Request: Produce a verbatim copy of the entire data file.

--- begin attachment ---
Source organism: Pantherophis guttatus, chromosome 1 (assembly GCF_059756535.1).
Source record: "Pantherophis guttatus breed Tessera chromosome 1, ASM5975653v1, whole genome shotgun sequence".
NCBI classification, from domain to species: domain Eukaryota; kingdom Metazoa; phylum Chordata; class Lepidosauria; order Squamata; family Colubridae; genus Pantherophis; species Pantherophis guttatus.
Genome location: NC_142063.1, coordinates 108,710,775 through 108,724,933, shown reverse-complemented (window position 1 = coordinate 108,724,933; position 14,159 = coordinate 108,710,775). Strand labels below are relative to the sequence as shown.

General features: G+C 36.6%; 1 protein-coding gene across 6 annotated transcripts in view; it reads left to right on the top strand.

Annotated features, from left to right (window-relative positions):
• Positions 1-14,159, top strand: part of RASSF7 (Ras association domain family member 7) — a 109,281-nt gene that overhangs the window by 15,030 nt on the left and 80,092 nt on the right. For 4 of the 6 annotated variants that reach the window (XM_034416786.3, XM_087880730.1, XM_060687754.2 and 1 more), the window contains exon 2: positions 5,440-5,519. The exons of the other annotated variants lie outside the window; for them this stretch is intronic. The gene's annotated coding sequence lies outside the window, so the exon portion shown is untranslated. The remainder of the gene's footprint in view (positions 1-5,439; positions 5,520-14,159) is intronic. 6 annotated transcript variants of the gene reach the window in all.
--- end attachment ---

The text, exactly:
Source organism: Pantherophis guttatus, chromosome 1 (assembly GCF_059756535.1).
Source record: "Pantherophis guttatus breed Tessera chromosome 1, ASM5975653v1, whole genome shotgun sequence".
NCBI classification, from domain to species: domain Eukaryota; kingdom Metazoa; phylum Chordata; class Lepidosauria; order Squamata; family Colubridae; genus Pantherophis; species Pantherophis guttatus.
Genome location: NC_142063.1, coordinates 108,710,775 through 108,724,933, shown reverse-complemented (window position 1 = coordinate 108,724,933; position 14,159 = coordinate 108,710,775). Strand labels below are relative to the sequence as shown.

General features: G+C 36.6%; 1 protein-coding gene across 6 annotated transcripts in view; it reads left to right on the top strand.

Annotated features, from left to right (window-relative positions):
• Positions 1-14,159, top strand: part of RASSF7 (Ras association domain family member 7) — a 109,281-nt gene that overhangs the window by 15,030 nt on the left and 80,092 nt on the right. For 4 of the 6 annotated variants that reach the window (XM_034416786.3, XM_087880730.1, XM_060687754.2 and 1 more), the window contains exon 2: positions 5,440-5,519. The exons of the other annotated variants lie outside the window; for them this stretch is intronic. The gene's annotated coding sequence lies outside the window, so the exon portion shown is untranslated. The remainder of the gene's footprint in view (positions 1-5,439; positions 5,520-14,159) is intronic. 6 annotated transcript variants of the gene reach the window in all.